Somebody familiar with the tiny red-dirt town of Marree is good at keeping a giant secret. Marree, population 150, sits at the junction of the Oodnadatta and Birdsville tracks in the remote upper north of South Australia, east of one of Australia’s great mysteries: the “Marree Man”, a 4.2km-long reproduction of a giant Aboriginal figure carved into a desert plateau 20 years ago. It was revealed to the world on June 26, 1998, by a pilot who spotted the substrata of white chalk exposed in the red dirt to produce an enormous image.
The Man himself is no secret now (Qantas and Virgin planes fly over him on their way to Asia, and the Man even has his own Facebook page) but his origins remain obscure. It can be said with reasonable certainty that only someone with professional expertise was involved in the planning and creation of the huge geoglyph — the technical term for a large design or motif produced on the ground. Scoring a huge design into the desert requires technical understanding; plotting the design over kilometres of ground would need expert surveying methods and almost certainly a global positioning system.
Was the original design, of an indigenous man standing with a throwing stick held aloft, drawn by a well-known, but now deceased, Aboriginal artist from Alice Springs? Or was it cobbled together from drawings found in a library book? Was the army involved in transferring the design on to the plateau? Or maybe mining company engineers or academics? Or Americans?
Two years ago, adventurer and entrepreneur Dick Smith decided to find out whodunit. Smith and his team set up a private and comprehensive website that includes exhaustive lists of contacts, images, videos and cuttings. Yet, despite huge amounts of work and research, the makers of Marree Man remain largely hidden, leaving Smith stumped but not defeated. His research continues and he is offering a $5000 reward for any evidence on who conceived and executed the artwork.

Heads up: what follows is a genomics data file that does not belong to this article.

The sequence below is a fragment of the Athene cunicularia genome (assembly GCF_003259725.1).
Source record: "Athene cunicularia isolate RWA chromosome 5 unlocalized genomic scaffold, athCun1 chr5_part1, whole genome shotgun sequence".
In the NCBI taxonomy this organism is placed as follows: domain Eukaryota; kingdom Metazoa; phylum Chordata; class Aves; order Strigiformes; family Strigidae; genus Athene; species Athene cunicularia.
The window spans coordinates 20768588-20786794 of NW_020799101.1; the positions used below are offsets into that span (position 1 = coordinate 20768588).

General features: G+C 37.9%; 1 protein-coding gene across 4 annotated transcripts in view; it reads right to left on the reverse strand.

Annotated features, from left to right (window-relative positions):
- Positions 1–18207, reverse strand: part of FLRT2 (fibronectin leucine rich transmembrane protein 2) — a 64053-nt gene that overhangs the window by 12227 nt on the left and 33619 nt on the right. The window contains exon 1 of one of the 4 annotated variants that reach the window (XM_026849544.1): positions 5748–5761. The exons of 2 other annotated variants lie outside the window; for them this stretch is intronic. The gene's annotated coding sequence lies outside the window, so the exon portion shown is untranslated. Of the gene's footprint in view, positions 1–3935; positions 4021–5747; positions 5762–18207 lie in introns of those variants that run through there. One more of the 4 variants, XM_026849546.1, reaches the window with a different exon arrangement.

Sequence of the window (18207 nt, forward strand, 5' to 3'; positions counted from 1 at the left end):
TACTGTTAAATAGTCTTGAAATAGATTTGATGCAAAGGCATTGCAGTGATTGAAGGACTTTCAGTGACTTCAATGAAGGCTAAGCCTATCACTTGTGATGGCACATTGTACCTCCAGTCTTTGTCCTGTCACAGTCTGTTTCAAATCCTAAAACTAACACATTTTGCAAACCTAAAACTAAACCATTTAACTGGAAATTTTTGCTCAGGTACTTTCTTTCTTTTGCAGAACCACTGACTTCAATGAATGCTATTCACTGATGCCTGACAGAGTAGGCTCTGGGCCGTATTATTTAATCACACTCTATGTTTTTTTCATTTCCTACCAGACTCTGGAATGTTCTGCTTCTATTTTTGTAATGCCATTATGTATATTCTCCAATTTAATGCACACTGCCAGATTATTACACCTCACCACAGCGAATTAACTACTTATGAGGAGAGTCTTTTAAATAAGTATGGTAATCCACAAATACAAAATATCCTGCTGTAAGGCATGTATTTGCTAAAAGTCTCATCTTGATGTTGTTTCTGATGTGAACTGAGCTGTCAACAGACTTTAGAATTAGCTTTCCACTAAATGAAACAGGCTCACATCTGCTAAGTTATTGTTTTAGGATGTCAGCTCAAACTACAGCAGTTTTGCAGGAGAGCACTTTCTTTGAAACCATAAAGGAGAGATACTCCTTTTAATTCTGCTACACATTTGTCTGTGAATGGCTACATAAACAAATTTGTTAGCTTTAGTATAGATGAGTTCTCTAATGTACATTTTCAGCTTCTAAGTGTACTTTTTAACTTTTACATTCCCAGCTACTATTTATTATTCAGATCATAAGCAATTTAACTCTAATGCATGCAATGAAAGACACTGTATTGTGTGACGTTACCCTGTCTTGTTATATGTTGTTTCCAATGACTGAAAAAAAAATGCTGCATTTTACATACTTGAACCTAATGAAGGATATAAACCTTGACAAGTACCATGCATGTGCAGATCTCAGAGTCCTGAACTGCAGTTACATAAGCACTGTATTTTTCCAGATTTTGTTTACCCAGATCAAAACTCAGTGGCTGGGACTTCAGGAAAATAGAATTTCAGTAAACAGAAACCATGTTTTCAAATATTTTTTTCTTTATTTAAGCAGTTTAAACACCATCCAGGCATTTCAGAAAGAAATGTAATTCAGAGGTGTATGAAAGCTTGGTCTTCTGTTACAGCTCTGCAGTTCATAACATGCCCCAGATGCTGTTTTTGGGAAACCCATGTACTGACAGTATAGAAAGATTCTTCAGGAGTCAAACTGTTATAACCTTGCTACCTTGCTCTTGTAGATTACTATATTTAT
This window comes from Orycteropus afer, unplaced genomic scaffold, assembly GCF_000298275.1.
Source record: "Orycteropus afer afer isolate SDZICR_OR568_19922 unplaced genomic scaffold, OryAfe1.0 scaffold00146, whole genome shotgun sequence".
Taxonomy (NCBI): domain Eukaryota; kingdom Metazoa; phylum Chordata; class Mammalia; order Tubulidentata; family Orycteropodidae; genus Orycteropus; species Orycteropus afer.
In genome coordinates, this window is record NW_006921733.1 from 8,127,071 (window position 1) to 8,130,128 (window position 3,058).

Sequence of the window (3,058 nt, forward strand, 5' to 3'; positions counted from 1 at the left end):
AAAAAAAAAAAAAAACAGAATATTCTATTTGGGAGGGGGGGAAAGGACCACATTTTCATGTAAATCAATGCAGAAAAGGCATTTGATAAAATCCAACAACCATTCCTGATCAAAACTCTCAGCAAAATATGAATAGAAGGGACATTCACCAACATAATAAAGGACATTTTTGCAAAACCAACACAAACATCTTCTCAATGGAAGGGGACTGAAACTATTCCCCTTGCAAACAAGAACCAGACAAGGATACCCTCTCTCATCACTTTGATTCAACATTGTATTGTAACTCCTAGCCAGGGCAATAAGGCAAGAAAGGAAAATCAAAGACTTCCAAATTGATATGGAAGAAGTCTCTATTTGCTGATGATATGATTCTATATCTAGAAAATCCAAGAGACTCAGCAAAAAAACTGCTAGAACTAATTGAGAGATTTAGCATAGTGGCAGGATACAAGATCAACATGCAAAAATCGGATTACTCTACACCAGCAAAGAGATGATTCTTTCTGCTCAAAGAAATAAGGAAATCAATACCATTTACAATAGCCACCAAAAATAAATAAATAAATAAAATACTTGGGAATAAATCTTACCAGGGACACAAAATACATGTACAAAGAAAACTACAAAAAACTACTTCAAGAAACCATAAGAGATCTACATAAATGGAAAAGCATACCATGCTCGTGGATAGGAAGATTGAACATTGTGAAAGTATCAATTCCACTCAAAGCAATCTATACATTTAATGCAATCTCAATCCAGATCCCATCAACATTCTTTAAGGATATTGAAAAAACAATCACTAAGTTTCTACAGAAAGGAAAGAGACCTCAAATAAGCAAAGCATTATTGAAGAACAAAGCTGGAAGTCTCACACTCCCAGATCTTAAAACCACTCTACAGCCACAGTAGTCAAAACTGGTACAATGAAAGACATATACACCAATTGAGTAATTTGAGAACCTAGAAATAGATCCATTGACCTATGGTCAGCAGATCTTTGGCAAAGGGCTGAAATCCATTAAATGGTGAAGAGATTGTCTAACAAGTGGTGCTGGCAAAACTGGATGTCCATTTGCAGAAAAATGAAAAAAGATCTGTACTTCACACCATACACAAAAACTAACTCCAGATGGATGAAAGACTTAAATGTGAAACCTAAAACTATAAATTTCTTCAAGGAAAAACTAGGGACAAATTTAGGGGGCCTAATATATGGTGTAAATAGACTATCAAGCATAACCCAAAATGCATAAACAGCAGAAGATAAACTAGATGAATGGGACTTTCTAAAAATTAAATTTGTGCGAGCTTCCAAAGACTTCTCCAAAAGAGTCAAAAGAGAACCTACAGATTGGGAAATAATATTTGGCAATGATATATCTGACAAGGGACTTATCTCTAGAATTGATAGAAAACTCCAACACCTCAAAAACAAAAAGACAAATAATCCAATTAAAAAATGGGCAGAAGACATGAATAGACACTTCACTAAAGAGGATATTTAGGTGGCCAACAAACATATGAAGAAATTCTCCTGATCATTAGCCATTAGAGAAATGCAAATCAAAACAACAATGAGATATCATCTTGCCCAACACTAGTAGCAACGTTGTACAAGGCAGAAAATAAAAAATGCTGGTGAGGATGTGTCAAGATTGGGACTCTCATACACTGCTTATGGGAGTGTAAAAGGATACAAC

Investigators are working with an odd assortment of facts. Even before Marree Man was first seen, a series of faxes and letters was sent to the Marree Hotel and to Adelaide newspaper The Advertiser. Headed “press release”, the anonymous faxes promoted the giant geoglyph, saying “it appears to be the world’s largest work of art”, and referring to it as “Stuart’s Giant”, an allusion to John McDouall Stuart, a Scottish explorer who traversed inland Australia in the 1800s.
Oddly, the faxes appear to be written by an American, with US spelling and references in miles rather than kilometres.
Another clue was buried at Cerne Abbas in England, home to the Cerne Abbas Giant, a 55m-long geoglyph of a naked man with a prominent erection. Yet none of these faxes or so-called clues even hinted at the identity of the Marree Man makers.